I have just discovered this video:

More videos of this amazing seminary can be found here.

It certainly brings back memories of a very particular vision of Roman Catholicism with the old liturgy. The buildings are in better condition than when I was there (1990-1992) and the new chapel was then a wine-making workshop. The eighteenth-century chapel, hardly larger than my own, is still there and used for private masses. The video seems to be a special day when a choir was invited to sing, and the seminarians turned out in their best finery. We didn’t wear blue when I was there and we weren’t called Monsieur le Chanoine. The superiors and priests on the teaching staff have got older as we all have. It creates strange feelings!

I used to feel quite bitter about how things turned out for me. I just realise that I should never have gone there. I made the mistake, not they. They did their job and continue to do so. Roman Catholicism is something very strange to an Anglican, even one who “went over” in the best of faith. It  is closer to our tradition and sensitivity than Orthodoxy, but is difficult, in its “restored” post-Tridentine version, to assimilate. There is always the authoritarian political model in the background, however much Amaretto and champagne we drank on the high days! We see some images of the Roman rite in its baroque glory. My own tastes have changed back to Anglican aesthetics and medieval liturgical rites, which more or less accounts for why I opted for Sarum.

For me it was all a very long time ago and emotions fade. I am as alienated emotionally as intellectually. Gricigliano made a big impression on me. I was not “their type” and my spirituality lay elsewhere. Readers can interpret this as they wish. I found my vocation in the Anglican Catholic Church, but the scars are still sensitive. It seemed like a dream that came and went in my life.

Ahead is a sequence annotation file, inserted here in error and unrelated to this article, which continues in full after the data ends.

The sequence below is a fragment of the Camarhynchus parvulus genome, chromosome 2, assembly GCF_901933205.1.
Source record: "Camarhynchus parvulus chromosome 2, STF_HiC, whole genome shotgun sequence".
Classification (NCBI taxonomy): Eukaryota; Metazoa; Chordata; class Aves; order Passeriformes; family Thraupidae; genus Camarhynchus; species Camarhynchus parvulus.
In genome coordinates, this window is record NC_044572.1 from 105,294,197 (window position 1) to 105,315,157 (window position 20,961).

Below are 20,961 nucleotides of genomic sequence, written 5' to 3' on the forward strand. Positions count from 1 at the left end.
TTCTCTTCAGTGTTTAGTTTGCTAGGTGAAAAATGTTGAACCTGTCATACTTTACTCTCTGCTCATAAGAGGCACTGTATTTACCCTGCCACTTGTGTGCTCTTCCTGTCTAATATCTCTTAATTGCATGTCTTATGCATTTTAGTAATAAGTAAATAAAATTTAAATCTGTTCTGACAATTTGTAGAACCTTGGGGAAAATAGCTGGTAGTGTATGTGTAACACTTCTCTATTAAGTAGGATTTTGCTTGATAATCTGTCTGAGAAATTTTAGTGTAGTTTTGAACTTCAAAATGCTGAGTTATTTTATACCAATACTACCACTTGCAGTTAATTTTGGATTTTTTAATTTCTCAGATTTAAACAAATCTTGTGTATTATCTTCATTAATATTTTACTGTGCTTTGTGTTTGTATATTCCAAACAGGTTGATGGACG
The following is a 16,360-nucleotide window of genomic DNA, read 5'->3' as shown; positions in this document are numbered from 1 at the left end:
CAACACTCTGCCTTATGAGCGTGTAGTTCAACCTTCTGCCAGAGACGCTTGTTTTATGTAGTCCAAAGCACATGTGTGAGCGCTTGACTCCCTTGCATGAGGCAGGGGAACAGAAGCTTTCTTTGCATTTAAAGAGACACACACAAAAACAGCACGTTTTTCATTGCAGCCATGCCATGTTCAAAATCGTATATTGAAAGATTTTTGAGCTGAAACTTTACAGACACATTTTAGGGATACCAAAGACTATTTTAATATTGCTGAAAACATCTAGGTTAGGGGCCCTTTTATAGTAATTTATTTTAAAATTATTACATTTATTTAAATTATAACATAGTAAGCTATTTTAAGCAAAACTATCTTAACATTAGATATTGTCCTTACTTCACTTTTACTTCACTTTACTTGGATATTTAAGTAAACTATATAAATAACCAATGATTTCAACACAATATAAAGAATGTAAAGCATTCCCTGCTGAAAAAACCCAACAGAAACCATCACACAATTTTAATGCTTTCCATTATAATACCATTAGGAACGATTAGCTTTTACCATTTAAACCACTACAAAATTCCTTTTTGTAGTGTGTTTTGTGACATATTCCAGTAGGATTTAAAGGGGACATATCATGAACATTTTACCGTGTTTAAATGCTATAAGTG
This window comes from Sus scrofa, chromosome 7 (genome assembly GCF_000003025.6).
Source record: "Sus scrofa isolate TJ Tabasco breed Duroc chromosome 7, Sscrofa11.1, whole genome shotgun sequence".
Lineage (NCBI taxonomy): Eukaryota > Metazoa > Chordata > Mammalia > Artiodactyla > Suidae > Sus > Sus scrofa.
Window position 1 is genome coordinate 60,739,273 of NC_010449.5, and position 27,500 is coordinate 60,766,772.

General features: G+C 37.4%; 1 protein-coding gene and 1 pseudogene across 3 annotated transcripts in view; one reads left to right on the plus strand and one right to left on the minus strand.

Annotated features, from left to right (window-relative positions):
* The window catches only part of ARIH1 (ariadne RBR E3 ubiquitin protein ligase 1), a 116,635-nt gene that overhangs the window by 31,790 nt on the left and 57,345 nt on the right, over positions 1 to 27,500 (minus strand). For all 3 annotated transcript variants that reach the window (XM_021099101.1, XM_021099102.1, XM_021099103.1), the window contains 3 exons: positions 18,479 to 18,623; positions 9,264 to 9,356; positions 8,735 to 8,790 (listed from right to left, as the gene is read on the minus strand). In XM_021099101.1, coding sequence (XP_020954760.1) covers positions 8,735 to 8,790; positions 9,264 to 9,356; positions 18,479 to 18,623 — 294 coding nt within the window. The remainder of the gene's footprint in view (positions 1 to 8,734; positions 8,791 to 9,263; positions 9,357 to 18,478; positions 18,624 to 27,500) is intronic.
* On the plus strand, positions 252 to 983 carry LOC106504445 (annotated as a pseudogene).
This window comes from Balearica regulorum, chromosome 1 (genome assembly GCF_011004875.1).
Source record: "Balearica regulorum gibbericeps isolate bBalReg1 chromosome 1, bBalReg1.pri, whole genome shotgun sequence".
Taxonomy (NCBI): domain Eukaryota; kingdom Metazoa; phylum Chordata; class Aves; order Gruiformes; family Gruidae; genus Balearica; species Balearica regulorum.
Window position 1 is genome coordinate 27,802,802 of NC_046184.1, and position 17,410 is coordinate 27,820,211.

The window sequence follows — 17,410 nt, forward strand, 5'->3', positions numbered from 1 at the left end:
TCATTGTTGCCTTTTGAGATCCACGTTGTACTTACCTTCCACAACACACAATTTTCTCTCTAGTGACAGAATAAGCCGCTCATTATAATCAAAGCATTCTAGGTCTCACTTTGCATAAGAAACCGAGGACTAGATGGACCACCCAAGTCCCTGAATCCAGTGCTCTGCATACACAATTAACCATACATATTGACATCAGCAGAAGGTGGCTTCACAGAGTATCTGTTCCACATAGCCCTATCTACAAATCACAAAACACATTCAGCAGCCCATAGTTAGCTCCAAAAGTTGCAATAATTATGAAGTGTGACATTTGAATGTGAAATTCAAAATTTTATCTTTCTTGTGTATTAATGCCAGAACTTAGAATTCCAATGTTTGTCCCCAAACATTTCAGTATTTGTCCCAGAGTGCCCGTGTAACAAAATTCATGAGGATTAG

Pray for those good men, as they seem to be producing priests with culture and aesthetic sensitivity. They have stayed the course and are still there, enjoying the favours of Rome and the Archdiocese of Florence. They seem to have plenty of money, and above all plenty of panache.

It looks impressive, but I lived the daily reality – the good and the bad. I also remember the names of many those from the early days who are no longer with the Institute, sloughed off as they were no longer needed. The subject is best left in silence and prayer.

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3 Responses to Gricigliano

  1. The Rad Trad says:

    By “authoritarian political model” do you mean the Institute’s relations with the [remaining] nobility and sympathy for right wing European politics or do you mean the way the Institute and its seminary are way?

  2. Christopher Lewis says:

    I, too, was with the Institute for a time. I have since left – on my own volition – and am discerning my vocation further.

    I entirely understand what you mean by this: “It looks impressive, but I lived the daily reality – the good and the bad.” Images are seductive, but do not always speak true for the individual.

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